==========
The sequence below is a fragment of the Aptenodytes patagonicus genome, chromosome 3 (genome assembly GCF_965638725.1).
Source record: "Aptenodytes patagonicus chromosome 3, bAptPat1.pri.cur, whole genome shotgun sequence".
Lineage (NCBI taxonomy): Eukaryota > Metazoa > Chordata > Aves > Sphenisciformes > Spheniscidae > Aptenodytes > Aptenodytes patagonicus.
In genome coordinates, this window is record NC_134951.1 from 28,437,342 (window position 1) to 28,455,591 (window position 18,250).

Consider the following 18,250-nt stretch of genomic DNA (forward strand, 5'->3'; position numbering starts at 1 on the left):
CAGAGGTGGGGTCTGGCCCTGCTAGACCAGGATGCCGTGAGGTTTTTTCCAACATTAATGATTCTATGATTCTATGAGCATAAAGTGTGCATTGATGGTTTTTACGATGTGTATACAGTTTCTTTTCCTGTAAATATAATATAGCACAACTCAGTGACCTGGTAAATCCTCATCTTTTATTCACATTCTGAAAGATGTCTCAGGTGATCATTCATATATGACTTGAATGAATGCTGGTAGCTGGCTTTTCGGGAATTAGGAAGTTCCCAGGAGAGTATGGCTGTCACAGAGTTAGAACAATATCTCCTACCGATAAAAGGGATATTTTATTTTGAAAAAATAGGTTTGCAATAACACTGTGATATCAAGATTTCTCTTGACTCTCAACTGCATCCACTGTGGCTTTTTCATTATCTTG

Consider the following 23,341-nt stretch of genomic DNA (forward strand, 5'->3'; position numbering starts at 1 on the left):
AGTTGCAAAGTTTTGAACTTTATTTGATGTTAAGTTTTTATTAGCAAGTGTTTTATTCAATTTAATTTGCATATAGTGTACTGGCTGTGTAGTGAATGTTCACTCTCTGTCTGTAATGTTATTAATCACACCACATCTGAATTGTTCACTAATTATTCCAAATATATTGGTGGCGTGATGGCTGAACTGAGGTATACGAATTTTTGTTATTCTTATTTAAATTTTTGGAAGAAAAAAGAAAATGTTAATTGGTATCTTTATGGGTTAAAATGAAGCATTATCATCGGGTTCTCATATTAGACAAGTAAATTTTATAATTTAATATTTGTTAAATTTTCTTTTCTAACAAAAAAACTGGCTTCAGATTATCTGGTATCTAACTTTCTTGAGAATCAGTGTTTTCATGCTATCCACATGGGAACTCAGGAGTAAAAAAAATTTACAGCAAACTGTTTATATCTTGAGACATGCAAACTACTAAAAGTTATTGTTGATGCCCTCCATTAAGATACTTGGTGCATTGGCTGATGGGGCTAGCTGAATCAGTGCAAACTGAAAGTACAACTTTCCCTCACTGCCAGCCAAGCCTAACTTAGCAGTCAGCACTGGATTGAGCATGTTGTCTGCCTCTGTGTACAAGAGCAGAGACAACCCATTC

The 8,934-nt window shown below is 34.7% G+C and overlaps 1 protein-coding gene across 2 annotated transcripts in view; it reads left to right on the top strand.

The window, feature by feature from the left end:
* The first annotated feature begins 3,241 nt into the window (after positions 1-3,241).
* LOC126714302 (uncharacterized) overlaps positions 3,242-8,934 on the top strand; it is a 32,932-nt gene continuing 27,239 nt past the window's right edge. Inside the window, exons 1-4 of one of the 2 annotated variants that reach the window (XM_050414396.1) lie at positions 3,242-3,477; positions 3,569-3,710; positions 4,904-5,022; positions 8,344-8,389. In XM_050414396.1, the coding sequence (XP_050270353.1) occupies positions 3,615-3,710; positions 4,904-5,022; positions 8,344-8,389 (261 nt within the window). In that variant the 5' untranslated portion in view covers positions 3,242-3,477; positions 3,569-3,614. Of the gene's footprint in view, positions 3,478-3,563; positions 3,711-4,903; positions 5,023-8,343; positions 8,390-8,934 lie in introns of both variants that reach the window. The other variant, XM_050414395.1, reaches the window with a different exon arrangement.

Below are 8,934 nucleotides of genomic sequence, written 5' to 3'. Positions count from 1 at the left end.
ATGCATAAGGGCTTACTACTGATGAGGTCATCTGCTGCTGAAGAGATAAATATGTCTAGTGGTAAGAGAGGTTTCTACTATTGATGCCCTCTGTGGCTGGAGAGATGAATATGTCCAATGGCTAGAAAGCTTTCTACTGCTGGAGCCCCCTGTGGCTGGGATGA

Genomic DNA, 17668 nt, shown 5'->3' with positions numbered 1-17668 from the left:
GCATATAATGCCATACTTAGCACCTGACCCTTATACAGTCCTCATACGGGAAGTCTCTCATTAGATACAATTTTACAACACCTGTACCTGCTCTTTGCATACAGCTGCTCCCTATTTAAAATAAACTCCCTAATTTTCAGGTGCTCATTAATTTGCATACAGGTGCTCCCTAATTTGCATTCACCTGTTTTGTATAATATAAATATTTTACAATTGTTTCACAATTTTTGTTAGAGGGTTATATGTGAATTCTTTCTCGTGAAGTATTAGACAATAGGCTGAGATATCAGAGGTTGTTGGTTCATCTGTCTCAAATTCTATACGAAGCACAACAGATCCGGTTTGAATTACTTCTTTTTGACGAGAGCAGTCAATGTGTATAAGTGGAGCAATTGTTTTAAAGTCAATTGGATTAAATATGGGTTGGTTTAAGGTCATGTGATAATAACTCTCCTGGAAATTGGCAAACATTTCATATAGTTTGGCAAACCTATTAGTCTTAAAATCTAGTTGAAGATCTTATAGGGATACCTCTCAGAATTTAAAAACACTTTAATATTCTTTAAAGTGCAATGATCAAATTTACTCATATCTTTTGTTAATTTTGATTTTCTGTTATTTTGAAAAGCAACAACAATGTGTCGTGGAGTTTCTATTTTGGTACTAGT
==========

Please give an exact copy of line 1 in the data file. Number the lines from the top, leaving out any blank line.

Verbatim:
The sequence below is a fragment of the Aptenodytes patagonicus genome, chromosome 3 (genome assembly GCF_965638725.1).